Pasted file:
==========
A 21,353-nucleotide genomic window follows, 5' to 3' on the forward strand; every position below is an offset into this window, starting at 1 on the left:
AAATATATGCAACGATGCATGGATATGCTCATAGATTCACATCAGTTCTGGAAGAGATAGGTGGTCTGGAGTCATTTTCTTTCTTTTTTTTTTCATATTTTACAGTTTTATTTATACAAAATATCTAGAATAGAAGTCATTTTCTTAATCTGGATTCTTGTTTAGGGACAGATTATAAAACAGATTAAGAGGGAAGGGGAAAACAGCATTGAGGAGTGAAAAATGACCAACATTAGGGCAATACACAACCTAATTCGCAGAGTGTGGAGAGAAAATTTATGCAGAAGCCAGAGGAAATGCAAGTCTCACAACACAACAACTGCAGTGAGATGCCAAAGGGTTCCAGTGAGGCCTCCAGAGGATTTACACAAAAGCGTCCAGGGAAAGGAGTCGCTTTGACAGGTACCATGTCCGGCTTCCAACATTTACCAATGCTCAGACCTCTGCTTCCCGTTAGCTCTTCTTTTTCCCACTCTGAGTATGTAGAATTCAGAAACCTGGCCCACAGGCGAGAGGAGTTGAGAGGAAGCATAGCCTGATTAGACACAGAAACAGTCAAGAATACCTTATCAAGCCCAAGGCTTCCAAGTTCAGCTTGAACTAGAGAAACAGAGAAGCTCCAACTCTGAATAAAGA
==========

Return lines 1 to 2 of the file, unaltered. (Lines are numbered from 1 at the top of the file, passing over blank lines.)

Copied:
A 21,353-nucleotide genomic window follows, 5' to 3' on the forward strand; every position below is an offset into this window, starting at 1 on the left:
AAATATATGCAACGATGCATGGATATGCTCATAGATTCACATCAGTTCTGGAAGAGATAGGTGGTCTGGAGTCATTTTCTTTCTTTTTTTTTTCATATTTTACAGTTTTATTTATACAAAATATCTAGAATAGAAGTCATTTTCTTAATCTGGATTCTTGTTTAGGGACAGATTATAAAACAGATTAAGAGGGAAGGGGAAAACAGCATTGAGGAGTGAAAAATGACCAACATTAGGGCAATACACAACCTAATTCGCAGAGTGTGGAGAGAAAATTTATGCAGAAGCCAGAGGAAATGCAAGTCTCACAACACAACAACTGCAGTGAGATGCCAAAGGGTTCCAGTGAGGCCTCCAGAGGATTTACACAAAAGCGTCCAGGGAAAGGAGTCGCTTTGACAGGTACCATGTCCGGCTTCCAACATTTACCAATGCTCAGACCTCTGCTTCCCGTTAGCTCTTCTTTTTCCCACTCTGAGTATGTAGAATTCAGAAACCTGGCCCACAGGCGAGAGGAGTTGAGAGGAAGCATAGCCTGATTAGACACAGAAACAGTCAAGAATACCTTATCAAGCCCAAGGCTTCCAAGTTCAGCTTGAACTAGAGAAACAGAGAAGCTCCAACTCTGAATAAAGA